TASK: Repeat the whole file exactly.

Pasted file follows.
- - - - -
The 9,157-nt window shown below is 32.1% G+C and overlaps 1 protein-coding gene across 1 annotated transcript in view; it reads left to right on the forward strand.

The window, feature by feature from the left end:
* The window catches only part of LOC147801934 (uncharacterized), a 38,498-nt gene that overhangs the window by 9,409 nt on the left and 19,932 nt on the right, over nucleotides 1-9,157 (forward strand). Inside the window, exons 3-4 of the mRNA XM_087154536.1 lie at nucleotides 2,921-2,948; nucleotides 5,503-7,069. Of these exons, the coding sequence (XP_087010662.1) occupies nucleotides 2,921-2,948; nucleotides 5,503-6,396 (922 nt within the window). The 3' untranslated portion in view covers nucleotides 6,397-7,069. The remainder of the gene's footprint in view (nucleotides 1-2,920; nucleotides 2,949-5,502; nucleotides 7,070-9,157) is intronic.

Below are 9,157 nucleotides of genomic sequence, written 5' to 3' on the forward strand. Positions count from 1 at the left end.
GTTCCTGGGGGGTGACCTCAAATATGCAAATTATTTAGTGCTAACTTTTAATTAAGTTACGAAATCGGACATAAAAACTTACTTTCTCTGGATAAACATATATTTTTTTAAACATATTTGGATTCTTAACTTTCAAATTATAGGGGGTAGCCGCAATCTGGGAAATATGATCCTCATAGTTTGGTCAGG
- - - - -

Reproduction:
The 9,157-nt window shown below is 32.1% G+C and overlaps 1 protein-coding gene across 1 annotated transcript in view; it reads left to right on the forward strand.

The window, feature by feature from the left end:
* The window catches only part of LOC147801934 (uncharacterized), a 38,498-nt gene that overhangs the window by 9,409 nt on the left and 19,932 nt on the right, over nucleotides 1-9,157 (forward strand). Inside the window, exons 3-4 of the mRNA XM_087154536.1 lie at nucleotides 2,921-2,948; nucleotides 5,503-7,069. Of these exons, the coding sequence (XP_087010662.1) occupies nucleotides 2,921-2,948; nucleotides 5,503-6,396 (922 nt within the window). The 3' untranslated portion in view covers nucleotides 6,397-7,069. The remainder of the gene's footprint in view (nucleotides 1-2,920; nucleotides 2,949-5,502; nucleotides 7,070-9,157) is intronic.

Below are 9,157 nucleotides of genomic sequence, written 5' to 3' on the forward strand. Positions count from 1 at the left end.
GTTCCTGGGGGGTGACCTCAAATATGCAAATTATTTAGTGCTAACTTTTAATTAAGTTACGAAATCGGACATAAAAACTTACTTTCTCTGGATAAACATATATTTTTTTAAACATATTTGGATTCTTAACTTTCAAATTATAGGGGGTAGCCGCAATCTGGGAAATATGATCCTCATAGTTTGGTCAGG